Remember Paul the Octopus? The most famous oracle of his species, the octopus was predicting outcomes of the 2010 football world cup matches more accurately than the economists at Goldman Sachs. One could put that down to chance but it just so happens that these remarkable invertebrates, capable of squeezing their big bodies into coconut shells, are also highly intelligent and therefore prone to boredom. The video above by the California Academy of Sciences shows how the keepers of captive octopuses have to find ways to engage them with toys and puzzles – a favourite activity of the creatures is to open jars containing their food.

Octopuses have the largest brains of any invertebrate and interestingly the brains extend to the arms as well, in the form of neurons. The tentacles or arms are covered with thousands of suckers that feel and taste at the same time, so when an octopus touches you it's also tasting you.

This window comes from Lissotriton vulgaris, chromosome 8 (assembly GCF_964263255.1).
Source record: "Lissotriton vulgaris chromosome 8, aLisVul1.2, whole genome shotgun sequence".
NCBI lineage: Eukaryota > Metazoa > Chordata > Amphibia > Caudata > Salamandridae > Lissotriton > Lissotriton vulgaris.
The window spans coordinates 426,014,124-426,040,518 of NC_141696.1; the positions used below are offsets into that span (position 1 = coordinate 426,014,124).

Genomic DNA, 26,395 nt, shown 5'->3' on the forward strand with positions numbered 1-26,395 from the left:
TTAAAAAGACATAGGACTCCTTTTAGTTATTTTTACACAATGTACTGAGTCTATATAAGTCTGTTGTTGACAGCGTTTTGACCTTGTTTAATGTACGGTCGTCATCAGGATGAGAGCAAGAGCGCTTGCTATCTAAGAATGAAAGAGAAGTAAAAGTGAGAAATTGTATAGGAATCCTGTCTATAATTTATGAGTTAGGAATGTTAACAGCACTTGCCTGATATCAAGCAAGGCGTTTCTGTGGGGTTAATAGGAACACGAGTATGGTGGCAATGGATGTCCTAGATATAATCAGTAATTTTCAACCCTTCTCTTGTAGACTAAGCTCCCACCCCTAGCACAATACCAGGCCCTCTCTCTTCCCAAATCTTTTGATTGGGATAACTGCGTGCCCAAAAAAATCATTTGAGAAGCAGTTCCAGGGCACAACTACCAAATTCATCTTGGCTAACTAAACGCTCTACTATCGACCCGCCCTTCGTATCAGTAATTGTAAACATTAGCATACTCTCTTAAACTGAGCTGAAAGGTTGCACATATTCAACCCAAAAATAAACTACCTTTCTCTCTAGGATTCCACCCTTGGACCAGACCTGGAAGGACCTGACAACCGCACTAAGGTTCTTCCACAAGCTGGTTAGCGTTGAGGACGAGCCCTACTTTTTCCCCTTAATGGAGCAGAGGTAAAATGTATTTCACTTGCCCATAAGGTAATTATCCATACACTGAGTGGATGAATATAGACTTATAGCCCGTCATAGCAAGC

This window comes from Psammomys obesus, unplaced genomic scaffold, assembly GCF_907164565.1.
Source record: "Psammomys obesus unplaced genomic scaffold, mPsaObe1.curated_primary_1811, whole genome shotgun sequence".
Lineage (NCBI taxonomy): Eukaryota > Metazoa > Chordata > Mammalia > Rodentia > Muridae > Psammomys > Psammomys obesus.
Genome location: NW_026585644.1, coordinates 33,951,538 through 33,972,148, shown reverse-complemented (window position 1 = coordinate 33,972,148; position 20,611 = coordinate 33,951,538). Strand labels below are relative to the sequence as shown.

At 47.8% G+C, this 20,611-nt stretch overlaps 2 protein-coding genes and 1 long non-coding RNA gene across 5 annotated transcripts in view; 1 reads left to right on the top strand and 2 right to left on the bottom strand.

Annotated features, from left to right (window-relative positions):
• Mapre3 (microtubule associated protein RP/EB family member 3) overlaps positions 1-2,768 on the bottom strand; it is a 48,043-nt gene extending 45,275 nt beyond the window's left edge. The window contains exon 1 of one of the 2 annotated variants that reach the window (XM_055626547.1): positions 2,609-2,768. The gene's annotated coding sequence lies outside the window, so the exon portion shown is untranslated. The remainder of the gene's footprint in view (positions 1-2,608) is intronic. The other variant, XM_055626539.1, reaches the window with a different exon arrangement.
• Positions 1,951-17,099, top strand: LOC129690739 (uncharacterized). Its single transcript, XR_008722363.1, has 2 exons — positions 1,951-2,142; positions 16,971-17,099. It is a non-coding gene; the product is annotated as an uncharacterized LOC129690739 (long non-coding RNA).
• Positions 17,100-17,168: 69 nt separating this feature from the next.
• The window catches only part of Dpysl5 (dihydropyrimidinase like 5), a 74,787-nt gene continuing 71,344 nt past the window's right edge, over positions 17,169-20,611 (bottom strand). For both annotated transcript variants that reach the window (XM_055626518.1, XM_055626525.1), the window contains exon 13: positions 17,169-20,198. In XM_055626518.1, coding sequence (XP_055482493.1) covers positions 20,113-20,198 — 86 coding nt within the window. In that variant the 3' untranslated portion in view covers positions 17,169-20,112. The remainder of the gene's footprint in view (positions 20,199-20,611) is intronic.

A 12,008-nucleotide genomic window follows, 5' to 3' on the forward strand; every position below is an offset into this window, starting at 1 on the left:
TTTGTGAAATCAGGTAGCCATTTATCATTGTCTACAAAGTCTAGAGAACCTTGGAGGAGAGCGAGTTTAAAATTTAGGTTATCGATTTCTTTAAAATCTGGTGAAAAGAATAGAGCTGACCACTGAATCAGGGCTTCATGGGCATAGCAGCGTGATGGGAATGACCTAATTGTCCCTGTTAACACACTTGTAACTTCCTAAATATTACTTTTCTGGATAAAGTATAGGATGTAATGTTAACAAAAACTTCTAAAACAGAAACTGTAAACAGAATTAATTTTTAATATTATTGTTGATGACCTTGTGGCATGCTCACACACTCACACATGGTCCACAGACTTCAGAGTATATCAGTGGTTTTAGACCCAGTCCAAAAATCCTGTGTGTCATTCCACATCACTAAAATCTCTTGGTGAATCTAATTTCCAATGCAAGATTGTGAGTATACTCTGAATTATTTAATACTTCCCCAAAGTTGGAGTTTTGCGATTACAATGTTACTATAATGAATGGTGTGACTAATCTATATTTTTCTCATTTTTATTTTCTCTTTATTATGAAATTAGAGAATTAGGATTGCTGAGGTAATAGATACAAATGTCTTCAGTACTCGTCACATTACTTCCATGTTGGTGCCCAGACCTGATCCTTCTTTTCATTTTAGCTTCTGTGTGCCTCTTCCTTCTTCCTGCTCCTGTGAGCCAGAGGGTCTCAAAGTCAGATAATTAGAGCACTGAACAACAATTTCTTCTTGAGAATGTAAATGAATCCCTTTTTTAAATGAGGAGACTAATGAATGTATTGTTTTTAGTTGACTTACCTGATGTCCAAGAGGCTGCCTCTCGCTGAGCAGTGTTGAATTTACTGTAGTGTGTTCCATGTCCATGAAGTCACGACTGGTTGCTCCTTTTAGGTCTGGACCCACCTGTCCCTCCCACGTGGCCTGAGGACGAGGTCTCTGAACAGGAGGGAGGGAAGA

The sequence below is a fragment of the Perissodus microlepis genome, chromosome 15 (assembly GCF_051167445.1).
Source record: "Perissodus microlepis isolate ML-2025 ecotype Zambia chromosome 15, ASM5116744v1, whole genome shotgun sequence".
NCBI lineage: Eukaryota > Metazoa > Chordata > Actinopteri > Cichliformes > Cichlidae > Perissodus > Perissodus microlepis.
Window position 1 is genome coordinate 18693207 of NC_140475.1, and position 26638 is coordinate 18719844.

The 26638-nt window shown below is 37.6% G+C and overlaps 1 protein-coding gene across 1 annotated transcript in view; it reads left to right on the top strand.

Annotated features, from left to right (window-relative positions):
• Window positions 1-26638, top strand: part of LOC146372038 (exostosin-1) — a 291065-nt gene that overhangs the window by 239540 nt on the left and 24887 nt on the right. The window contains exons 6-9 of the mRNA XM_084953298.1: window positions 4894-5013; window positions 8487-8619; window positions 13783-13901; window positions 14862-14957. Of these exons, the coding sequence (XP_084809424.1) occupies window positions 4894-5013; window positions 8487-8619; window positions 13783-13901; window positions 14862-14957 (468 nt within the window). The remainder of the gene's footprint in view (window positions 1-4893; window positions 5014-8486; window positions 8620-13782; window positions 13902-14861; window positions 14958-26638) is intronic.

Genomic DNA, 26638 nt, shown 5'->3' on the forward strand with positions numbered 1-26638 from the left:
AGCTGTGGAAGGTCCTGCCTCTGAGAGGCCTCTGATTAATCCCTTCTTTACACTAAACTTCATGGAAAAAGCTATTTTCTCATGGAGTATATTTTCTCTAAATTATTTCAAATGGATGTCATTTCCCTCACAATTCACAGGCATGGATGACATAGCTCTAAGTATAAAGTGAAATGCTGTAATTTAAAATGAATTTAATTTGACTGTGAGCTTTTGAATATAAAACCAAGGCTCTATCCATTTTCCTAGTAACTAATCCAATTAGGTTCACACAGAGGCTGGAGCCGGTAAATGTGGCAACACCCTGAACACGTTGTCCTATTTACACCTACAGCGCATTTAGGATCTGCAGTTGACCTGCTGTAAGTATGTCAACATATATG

"It is as if each arm has a mind of its own," Peter Godfrey-Smith, a diver, professor of philosophy at the Graduate Center of the City University of New York, and an admirer of octopuses told Orion magazine. In mildly evil experiments which involved cutting off an octopuses's arm (mildly evil since it can regrow) it was found that not only did the arm crawl away on its own, but on finding food grabbed it and pushed it towards what would have been the mouth. They are often likened to alien life forms for their many intriguing characteristics — like being able to instantly camouflage themselves into their surroundings, squirting predators with ink, beaklike jaws that can deliver a nasty bite, venomous saliva, and the ability to lose arms and grow them back. It is believed that the last common ancestor of cephalopods (the mollusc family under which octopus are classified) and vertebrates was roughly 500 million years ago, after which the evolutionary paths diverged.

Among their many eccentricities, these anti-social beings also exhibit sexual cannibalism, meaning that mating ends with the female trying to eat the male. Masters of disguise and escape, these solitary creatures in captivity are known to attempt escapes, often found crawling on the floor near their tanks, or in the tanks of other fish.

In the video below, an octopus sealed inside a jar opens it and almost escapes: